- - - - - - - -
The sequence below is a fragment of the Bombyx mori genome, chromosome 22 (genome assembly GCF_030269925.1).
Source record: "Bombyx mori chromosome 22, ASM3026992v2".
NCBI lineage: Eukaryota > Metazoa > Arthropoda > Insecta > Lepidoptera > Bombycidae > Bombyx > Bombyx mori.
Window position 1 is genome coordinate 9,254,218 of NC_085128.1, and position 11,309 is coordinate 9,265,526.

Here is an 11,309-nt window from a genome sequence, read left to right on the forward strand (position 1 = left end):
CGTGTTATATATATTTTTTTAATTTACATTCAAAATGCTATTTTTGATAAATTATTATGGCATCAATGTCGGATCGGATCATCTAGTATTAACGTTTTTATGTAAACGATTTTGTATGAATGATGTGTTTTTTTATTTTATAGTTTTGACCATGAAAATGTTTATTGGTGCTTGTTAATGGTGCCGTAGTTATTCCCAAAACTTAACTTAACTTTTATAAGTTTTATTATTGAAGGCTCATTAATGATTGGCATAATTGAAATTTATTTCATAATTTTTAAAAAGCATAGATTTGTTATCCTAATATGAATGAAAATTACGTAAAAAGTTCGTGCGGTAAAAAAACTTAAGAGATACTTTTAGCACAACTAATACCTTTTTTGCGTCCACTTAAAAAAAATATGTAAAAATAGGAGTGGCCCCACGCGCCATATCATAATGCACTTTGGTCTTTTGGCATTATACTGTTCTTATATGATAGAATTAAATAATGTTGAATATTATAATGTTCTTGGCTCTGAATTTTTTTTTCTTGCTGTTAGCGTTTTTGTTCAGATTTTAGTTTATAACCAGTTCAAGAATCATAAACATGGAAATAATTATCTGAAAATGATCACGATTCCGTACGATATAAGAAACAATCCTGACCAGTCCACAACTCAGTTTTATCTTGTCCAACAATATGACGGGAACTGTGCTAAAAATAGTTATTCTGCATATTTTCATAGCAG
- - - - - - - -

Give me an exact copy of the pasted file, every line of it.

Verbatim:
The sequence below is a fragment of the Bombyx mori genome, chromosome 22 (genome assembly GCF_030269925.1).
Source record: "Bombyx mori chromosome 22, ASM3026992v2".
NCBI lineage: Eukaryota > Metazoa > Arthropoda > Insecta > Lepidoptera > Bombycidae > Bombyx > Bombyx mori.
Window position 1 is genome coordinate 9,254,218 of NC_085128.1, and position 11,309 is coordinate 9,265,526.

Here is an 11,309-nt window from a genome sequence, read left to right on the forward strand (position 1 = left end):
CGTGTTATATATATTTTTTTAATTTACATTCAAAATGCTATTTTTGATAAATTATTATGGCATCAATGTCGGATCGGATCATCTAGTATTAACGTTTTTATGTAAACGATTTTGTATGAATGATGTGTTTTTTTATTTTATAGTTTTGACCATGAAAATGTTTATTGGTGCTTGTTAATGGTGCCGTAGTTATTCCCAAAACTTAACTTAACTTTTATAAGTTTTATTATTGAAGGCTCATTAATGATTGGCATAATTGAAATTTATTTCATAATTTTTAAAAAGCATAGATTTGTTATCCTAATATGAATGAAAATTACGTAAAAAGTTCGTGCGGTAAAAAAACTTAAGAGATACTTTTAGCACAACTAATACCTTTTTTGCGTCCACTTAAAAAAAATATGTAAAAATAGGAGTGGCCCCACGCGCCATATCATAATGCACTTTGGTCTTTTGGCATTATACTGTTCTTATATGATAGAATTAAATAATGTTGAATATTATAATGTTCTTGGCTCTGAATTTTTTTTTCTTGCTGTTAGCGTTTTTGTTCAGATTTTAGTTTATAACCAGTTCAAGAATCATAAACATGGAAATAATTATCTGAAAATGATCACGATTCCGTACGATATAAGAAACAATCCTGACCAGTCCACAACTCAGTTTTATCTTGTCCAACAATATGACGGGAACTGTGCTAAAAATAGTTATTCTGCATATTTTCATAGCAG